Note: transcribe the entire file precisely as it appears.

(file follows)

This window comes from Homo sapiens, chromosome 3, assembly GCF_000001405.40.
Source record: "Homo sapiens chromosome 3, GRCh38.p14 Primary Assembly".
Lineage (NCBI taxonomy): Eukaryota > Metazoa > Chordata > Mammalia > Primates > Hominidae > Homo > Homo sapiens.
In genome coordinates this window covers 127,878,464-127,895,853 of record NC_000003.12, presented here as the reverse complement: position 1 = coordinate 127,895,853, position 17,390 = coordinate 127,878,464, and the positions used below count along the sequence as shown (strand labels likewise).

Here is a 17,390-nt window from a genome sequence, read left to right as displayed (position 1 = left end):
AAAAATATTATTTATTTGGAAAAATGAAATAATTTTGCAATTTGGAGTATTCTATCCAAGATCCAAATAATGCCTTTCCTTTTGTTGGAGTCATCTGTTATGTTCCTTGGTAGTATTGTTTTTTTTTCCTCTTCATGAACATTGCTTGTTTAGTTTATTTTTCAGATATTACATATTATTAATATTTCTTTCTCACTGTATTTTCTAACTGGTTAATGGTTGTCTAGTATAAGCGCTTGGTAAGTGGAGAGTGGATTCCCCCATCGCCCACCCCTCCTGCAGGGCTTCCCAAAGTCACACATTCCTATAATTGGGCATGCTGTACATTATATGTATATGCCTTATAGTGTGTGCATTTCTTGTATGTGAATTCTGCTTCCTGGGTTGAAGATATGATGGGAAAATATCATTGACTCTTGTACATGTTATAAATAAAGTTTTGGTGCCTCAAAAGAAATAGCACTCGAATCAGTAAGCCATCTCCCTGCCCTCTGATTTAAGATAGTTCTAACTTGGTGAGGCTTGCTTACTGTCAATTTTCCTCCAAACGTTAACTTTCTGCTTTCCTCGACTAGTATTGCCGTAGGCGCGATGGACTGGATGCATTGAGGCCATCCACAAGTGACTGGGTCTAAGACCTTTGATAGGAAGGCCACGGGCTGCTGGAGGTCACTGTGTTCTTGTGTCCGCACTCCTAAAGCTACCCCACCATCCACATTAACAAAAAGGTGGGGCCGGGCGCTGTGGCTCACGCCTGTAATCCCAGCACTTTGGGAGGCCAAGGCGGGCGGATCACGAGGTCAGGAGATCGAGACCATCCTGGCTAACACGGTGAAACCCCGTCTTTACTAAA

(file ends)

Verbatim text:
This window comes from Homo sapiens, chromosome 3, assembly GCF_000001405.40.
Source record: "Homo sapiens chromosome 3, GRCh38.p14 Primary Assembly".
Lineage (NCBI taxonomy): Eukaryota > Metazoa > Chordata > Mammalia > Primates > Hominidae > Homo > Homo sapiens.
In genome coordinates this window covers 127,878,464-127,895,853 of record NC_000003.12, presented here as the reverse complement: position 1 = coordinate 127,895,853, position 17,390 = coordinate 127,878,464, and the positions used below count along the sequence as shown (strand labels likewise).

Here is a 17,390-nt window from a genome sequence, read left to right as displayed (position 1 = left end):
AAAAATATTATTTATTTGGAAAAATGAAATAATTTTGCAATTTGGAGTATTCTATCCAAGATCCAAATAATGCCTTTCCTTTTGTTGGAGTCATCTGTTATGTTCCTTGGTAGTATTGTTTTTTTTTCCTCTTCATGAACATTGCTTGTTTAGTTTATTTTTCAGATATTACATATTATTAATATTTCTTTCTCACTGTATTTTCTAACTGGTTAATGGTTGTCTAGTATAAGCGCTTGGTAAGTGGAGAGTGGATTCCCCCATCGCCCACCCCTCCTGCAGGGCTTCCCAAAGTCACACATTCCTATAATTGGGCATGCTGTACATTATATGTATATGCCTTATAGTGTGTGCATTTCTTGTATGTGAATTCTGCTTCCTGGGTTGAAGATATGATGGGAAAATATCATTGACTCTTGTACATGTTATAAATAAAGTTTTGGTGCCTCAAAAGAAATAGCACTCGAATCAGTAAGCCATCTCCCTGCCCTCTGATTTAAGATAGTTCTAACTTGGTGAGGCTTGCTTACTGTCAATTTTCCTCCAAACGTTAACTTTCTGCTTTCCTCGACTAGTATTGCCGTAGGCGCGATGGACTGGATGCATTGAGGCCATCCACAAGTGACTGGGTCTAAGACCTTTGATAGGAAGGCCACGGGCTGCTGGAGGTCACTGTGTTCTTGTGTCCGCACTCCTAAAGCTACCCCACCATCCACATTAACAAAAAGGTGGGGCCGGGCGCTGTGGCTCACGCCTGTAATCCCAGCACTTTGGGAGGCCAAGGCGGGCGGATCACGAGGTCAGGAGATCGAGACCATCCTGGCTAACACGGTGAAACCCCGTCTTTACTAAA